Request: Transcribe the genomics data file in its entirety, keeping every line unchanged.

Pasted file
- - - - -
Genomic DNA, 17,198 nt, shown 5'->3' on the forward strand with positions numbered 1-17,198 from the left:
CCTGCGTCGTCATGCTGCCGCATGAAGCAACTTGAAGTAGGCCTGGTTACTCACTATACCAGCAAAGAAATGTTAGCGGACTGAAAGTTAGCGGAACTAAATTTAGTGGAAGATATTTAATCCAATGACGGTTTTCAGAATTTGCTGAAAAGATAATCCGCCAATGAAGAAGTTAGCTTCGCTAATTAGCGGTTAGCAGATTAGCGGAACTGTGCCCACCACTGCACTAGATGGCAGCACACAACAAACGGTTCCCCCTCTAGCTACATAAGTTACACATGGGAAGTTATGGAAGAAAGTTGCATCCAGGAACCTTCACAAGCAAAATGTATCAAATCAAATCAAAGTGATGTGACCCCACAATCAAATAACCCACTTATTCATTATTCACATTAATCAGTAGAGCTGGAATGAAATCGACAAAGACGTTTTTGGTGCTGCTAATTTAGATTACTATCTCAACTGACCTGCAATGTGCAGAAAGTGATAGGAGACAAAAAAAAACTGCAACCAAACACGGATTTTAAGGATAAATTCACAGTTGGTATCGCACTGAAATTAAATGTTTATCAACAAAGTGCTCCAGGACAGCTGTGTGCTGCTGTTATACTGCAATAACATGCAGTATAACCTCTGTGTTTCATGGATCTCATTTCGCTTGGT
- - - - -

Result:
Genomic DNA, 17,198 nt, shown 5'->3' on the forward strand with positions numbered 1-17,198 from the left:
CCTGCGTCGTCATGCTGCCGCATGAAGCAACTTGAAGTAGGCCTGGTTACTCACTATACCAGCAAAGAAATGTTAGCGGACTGAAAGTTAGCGGAACTAAATTTAGTGGAAGATATTTAATCCAATGACGGTTTTCAGAATTTGCTGAAAAGATAATCCGCCAATGAAGAAGTTAGCTTCGCTAATTAGCGGTTAGCAGATTAGCGGAACTGTGCCCACCACTGCACTAGATGGCAGCACACAACAAACGGTTCCCCCTCTAGCTACATAAGTTACACATGGGAAGTTATGGAAGAAAGTTGCATCCAGGAACCTTCACAAGCAAAATGTATCAAATCAAATCAAAGTGATGTGACCCCACAATCAAATAACCCACTTATTCATTATTCACATTAATCAGTAGAGCTGGAATGAAATCGACAAAGACGTTTTTGGTGCTGCTAATTTAGATTACTATCTCAACTGACCTGCAATGTGCAGAAAGTGATAGGAGACAAAAAAAAACTGCAACCAAACACGGATTTTAAGGATAAATTCACAGTTGGTATCGCACTGAAATTAAATGTTTATCAACAAAGTGCTCCAGGACAGCTGTGTGCTGCTGTTATACTGCAATAACATGCAGTATAACCTCTGTGTTTCATGGATCTCATTTCGCTTGGT